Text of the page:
Screening for sickle cell and beta thalassaemia

Seeing other family members/friends' experiences

Some people we talked to had seen other family members or friends with a sickle cell disorder or beta thalassaemia major, and described how this had affected their views. As a result, some people felt familiar with the condition, and confident that it was something they could deal with. Others worried they would not want to see their child go through the same experience.

Sickle cell disorders

One woman had once split up from a boyfriend after she discovered he had sickle cell anaemia. Now that her own daughter has the condition she feels differently, yet would not feel able to cope with a second child with sickle cell anaemia.

People's experience of seeing friends or family with sickle cell disorders sometimes made them fearful of having a child with the condition. One mother felt it would be better for a couple who are both carriers to separate rather than have a child who would be in a lot of pain like her friend's son.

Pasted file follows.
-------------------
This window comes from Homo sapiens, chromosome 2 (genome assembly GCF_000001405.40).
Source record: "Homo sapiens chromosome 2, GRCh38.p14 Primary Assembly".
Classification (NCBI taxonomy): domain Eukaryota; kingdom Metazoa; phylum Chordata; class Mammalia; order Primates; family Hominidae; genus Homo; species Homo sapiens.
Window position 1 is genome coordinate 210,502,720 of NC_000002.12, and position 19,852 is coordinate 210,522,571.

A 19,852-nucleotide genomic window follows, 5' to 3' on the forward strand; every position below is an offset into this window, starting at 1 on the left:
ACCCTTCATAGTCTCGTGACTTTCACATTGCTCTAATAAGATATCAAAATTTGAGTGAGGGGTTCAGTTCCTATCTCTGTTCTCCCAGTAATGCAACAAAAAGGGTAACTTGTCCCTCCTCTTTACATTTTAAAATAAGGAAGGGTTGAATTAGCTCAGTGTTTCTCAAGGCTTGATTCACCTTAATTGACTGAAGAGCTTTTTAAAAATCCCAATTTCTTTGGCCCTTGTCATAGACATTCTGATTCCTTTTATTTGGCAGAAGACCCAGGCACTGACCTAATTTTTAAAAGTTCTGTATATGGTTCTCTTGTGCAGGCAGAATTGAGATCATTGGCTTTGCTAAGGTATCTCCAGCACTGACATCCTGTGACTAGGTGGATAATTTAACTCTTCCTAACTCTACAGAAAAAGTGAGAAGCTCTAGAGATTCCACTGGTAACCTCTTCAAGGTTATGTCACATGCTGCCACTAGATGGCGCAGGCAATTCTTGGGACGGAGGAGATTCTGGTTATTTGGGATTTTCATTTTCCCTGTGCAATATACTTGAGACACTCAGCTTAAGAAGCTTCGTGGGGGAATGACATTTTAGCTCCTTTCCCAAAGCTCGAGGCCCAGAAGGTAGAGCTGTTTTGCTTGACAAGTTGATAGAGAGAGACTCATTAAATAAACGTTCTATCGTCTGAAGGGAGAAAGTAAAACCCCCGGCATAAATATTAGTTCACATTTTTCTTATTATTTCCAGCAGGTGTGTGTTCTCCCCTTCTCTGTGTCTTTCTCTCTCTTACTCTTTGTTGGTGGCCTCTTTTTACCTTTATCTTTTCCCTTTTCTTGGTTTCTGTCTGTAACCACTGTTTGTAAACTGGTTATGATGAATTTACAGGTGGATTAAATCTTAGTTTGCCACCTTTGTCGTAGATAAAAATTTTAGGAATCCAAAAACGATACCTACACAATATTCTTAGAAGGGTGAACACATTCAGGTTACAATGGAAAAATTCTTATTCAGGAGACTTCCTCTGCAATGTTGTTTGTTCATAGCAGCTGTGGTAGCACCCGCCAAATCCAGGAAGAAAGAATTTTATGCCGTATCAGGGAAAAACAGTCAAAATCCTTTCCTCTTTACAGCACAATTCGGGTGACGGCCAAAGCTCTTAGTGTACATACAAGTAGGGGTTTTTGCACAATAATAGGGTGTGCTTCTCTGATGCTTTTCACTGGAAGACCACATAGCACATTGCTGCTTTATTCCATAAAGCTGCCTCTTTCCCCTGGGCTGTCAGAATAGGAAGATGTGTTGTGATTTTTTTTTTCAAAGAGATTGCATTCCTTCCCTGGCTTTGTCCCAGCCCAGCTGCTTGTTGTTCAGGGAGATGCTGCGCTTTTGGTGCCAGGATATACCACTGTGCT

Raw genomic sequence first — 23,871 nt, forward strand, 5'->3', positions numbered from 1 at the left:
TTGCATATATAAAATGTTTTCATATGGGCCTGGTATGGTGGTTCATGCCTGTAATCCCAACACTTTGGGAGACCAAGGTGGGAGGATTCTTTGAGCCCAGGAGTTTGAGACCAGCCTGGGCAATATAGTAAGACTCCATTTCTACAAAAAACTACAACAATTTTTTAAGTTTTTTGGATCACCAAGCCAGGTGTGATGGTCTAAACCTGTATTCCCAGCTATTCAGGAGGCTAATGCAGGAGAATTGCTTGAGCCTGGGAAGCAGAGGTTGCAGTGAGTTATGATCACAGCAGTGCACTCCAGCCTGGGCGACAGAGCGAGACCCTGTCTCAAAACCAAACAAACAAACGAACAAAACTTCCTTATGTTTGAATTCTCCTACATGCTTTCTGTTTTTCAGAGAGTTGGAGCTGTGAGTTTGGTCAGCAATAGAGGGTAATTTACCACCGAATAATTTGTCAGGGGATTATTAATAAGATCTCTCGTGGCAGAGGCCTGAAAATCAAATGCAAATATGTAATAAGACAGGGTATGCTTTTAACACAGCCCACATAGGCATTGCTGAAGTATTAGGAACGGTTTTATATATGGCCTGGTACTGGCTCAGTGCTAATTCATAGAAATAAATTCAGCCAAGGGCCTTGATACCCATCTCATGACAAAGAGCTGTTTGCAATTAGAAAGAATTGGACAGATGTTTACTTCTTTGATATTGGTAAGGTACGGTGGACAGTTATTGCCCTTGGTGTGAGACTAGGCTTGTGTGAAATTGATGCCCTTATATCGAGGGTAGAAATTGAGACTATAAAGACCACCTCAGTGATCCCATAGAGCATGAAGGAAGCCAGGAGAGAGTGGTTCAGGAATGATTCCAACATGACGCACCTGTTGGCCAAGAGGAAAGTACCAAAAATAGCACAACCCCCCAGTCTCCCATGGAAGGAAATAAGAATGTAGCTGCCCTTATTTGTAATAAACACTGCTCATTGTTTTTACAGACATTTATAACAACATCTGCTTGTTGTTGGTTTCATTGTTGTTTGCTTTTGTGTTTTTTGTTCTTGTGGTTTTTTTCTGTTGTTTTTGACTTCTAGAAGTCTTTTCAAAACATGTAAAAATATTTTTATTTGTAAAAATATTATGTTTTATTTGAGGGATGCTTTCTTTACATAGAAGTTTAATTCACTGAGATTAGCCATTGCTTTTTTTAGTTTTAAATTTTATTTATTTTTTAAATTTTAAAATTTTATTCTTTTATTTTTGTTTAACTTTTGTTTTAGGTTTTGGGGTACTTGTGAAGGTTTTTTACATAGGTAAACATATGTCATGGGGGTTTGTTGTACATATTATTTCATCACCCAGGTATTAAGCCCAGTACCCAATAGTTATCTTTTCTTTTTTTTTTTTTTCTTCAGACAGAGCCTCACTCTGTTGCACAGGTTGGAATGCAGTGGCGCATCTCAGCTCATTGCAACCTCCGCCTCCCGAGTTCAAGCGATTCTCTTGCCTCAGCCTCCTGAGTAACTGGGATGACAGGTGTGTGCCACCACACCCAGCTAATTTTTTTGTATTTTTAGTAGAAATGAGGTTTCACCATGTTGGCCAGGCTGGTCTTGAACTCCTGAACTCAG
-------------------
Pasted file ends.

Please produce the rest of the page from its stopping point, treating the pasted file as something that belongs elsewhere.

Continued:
Beta thalassaemia major and intermedia
Some people also had experience of friends or relatives affected by beta thalassaemia major. One family had several members with the condition, including some who had died as a result, but they were adamant that they would never consider termination (see Interview 24). One young boy in the family was hurt to be called Dracula by other children at school, because he was having blood transfusions. Another brother died after a series of complications, including diabetic coma, heart problems and kidney and liver failure. But the family felt poor care was partly to blame. They mistrust medical diagnosis, partly because a number of family members seem to have a milder form of the condition. (See 'Living with beta thalassaemia major and intermedia' for more information about different types of beta thalassaemia and difficulties in diagnosis).

A woman who had a son with beta thalassaemia major talked about another boy locally who had died of the condition after postponing one of his blood transfusions by only a week. She advised other women to have a termination rather than watch their child suffer.

Another couple who are both beta thalassaemia carriers had decided they would prefer pre-implantation genetic diagnosis rather than risk having a baby with beta thalassaemia major. Their views were influenced by the husband's experiences of seeing his sister living with beta thalassaemia major, as well as losing two brothers to the condition when they were very young.

Last reviewed September 2015.

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